We’ve embraced being a fully open system. That means that consumers can put their own food in Suvie, which obviously puts us at a little bit of a revenue risk. We think that some nights of the week, people will cook their own food in Suvie, and some nights of the week, they’ll cook our food.
It looks like you’re really going for the adoption of the products, rather than just trying to get every revenue dollar possible.
What we envision with Suvie one day is enabling our consumers to come up with their favorite recipes, publish them and help share that content.
Then also, for the recipes that are the most popular, we will go to our packaging and food partners. They’ll be able to take those recipes, and then make them available for anyone to purchase.
Somebody who has a really great beef stew recipe in the middle of the country might be able to design something that every Suvie user can have one day.
[Ovens are] very oddly used. They are huge. They take up a ton of space. For 364 days a year, people are using a quarter of their ovens, a tenth of their ovens. The amount of space you use to bake cookies in an oven is like two inches of height or something.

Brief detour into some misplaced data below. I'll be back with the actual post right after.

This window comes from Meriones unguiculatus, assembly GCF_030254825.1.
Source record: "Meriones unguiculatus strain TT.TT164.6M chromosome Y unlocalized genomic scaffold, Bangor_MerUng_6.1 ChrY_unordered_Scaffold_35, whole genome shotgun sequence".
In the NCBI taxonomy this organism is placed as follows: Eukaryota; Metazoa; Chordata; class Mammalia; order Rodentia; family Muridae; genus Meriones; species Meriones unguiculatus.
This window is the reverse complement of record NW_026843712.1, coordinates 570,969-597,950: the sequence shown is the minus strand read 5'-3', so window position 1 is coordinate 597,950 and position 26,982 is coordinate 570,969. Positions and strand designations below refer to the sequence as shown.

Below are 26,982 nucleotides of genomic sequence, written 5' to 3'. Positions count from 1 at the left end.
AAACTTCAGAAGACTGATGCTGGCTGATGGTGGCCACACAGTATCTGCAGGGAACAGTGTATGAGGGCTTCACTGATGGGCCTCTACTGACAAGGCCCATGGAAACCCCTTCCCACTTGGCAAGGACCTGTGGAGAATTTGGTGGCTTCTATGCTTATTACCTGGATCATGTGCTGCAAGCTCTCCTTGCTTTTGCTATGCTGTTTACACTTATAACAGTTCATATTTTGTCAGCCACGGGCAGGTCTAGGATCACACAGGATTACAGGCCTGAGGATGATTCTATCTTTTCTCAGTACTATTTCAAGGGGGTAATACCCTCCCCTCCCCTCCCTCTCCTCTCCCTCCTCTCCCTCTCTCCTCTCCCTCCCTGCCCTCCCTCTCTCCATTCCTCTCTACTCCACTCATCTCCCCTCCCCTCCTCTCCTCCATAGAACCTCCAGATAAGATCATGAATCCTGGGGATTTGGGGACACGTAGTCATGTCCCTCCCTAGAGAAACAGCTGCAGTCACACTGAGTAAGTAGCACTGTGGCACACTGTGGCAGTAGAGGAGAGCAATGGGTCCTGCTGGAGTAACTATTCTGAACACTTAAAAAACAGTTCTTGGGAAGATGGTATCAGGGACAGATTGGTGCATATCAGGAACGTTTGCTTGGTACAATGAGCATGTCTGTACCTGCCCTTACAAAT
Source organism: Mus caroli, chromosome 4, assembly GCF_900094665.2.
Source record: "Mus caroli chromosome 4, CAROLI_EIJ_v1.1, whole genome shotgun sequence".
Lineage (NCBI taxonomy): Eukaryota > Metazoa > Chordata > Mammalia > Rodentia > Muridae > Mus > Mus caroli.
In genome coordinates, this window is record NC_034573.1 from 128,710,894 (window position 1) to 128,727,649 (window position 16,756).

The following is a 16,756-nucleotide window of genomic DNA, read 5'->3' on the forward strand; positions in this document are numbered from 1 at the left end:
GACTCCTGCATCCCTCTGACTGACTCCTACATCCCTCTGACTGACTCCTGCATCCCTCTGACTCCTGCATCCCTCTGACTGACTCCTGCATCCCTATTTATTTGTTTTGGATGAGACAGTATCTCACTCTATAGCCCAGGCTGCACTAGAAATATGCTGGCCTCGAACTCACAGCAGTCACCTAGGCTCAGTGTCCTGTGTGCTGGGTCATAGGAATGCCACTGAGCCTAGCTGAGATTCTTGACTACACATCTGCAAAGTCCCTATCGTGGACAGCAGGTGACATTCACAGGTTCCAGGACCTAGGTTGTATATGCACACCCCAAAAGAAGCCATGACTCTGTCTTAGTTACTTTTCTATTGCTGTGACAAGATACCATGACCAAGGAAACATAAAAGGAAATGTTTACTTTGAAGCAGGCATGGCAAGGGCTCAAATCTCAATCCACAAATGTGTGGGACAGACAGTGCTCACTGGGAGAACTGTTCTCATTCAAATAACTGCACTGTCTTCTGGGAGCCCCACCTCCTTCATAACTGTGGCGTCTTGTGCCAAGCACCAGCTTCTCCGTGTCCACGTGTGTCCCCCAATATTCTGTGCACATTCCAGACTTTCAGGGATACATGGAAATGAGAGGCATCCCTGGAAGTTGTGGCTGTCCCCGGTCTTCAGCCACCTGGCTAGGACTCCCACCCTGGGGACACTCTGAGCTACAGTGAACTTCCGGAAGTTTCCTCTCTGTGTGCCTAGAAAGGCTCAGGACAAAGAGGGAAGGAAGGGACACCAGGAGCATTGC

That oven is designed for one day a year, Thanksgiving. You can’t sell an oven in the United States if it can’t fit a turkey. If we can rethink form factors of appliances, you can really start to think about changing things.
For example, micro apartments might not have full kitchens. It would be a perfect opportunity for people to have Suvie in their micro apartment, where maybe they aren’t cooking a lot and they don’t want to warm up their oven.
New Yorkers who use their oven as a sweater drawer or something might use Suvie. We have this dream of an advertisement where we put a Suvie on top of an oven, like a big oven, and just have a picture of it. We’re like, “Which one are you going to use more, Suvie or your big oven?”